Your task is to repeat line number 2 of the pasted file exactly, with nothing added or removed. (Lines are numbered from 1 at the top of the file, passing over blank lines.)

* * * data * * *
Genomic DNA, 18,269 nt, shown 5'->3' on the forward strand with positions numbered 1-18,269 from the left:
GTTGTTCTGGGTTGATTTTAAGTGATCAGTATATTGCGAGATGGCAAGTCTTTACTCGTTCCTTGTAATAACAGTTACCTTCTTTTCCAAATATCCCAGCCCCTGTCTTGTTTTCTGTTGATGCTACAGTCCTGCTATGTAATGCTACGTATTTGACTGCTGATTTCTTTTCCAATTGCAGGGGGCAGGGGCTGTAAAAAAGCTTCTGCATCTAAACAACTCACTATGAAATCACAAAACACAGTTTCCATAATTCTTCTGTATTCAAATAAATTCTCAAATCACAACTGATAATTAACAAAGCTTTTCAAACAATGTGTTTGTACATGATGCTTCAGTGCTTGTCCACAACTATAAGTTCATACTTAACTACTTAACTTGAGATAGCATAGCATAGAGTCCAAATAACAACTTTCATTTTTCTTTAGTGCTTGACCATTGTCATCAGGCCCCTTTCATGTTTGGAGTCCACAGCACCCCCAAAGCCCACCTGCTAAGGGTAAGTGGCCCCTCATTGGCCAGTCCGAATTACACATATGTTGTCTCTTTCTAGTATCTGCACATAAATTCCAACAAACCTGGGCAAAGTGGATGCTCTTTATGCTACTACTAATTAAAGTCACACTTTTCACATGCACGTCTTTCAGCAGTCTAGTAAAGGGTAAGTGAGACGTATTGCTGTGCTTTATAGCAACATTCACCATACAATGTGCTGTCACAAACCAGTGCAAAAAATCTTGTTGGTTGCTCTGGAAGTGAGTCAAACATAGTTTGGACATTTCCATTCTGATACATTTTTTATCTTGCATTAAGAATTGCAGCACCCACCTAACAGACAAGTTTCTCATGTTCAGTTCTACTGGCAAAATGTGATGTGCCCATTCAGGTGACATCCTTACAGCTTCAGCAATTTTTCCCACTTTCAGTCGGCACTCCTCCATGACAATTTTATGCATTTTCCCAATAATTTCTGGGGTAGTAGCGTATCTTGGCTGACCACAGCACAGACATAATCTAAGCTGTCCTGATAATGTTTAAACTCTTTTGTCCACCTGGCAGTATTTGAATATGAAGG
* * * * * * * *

GTTGTTCTGGGTTGATTTTAAGTGATCAGTATATTGCGAGATGGCAAGTCTTTACTCGTTCCTTGTAATAACAGTTACCTTCTTTTCCAAATATCCCAGCCCCTGTCTTGTTTTCTGTTGATGCTACAGTCCTGCTATGTAATGCTACGTATTTGACTGCTGATTTCTTTTCCAATTGCAGGGGGCAGGGGCTGTAAAAAAGCTTCTGCATCTAAACAACTCACTATGAAATCACAAAACACAGTTTCCATAATTCTTCTGTATTCAAATAAATTCTCAAATCACAACTGATAATTAACAAAGCTTTTCAAACAATGTGTTTGTACATGATGCTTCAGTGCTTGTCCACAACTATAAGTTCATACTTAACTACTTAACTTGAGATAGCATAGCATAGAGTCCAAATAACAACTTTCATTTTTCTTTAGTGCTTGACCATTGTCATCAGGCCCCTTTCATGTTTGGAGTCCACAGCACCCCCAAAGCCCACCTGCTAAGGGTAAGTGGCCCCTCATTGGCCAGTCCGAATTACACATATGTTGTCTCTTTCTAGTATCTGCACATAAATTCCAACAAACCTGGGCAAAGTGGATGCTCTTTATGCTACTACTAATTAAAGTCACACTTTTCACATGCACGTCTTTCAGCAGTCTAGTAAAGGGTAAGTGAGACGTATTGCTGTGCTTTATAGCAACATTCACCATACAATGTGCTGTCACAAACCAGTGCAAAAAATCTTGTTGGTTGCTCTGGAAGTGAGTCAAACATAGTTTGGACATTTCCATTCTGATACATTTTTTATCTTGCATTAAGAATTGCAGCACCCACCTAACAGACAAGTTTCTCATGTTCAGTTCTACTGGCAAAATGTGATGTGCCCATTCAGGTGACATCCTTACAGCTTCAGCAATTTTTCCCACTTTCAGTCGGCACTCCTCCATGACAATTTTATGCATTTTCCCAATAATTTCTGGGGTAGTAGCGTATCTTGGCTGACCACAGCACAGACATAATCTAAGCTGTCCTGATAATGTTTAAACTCTTTTGTCCACCTGGCAGTATTTGAATATGAAGG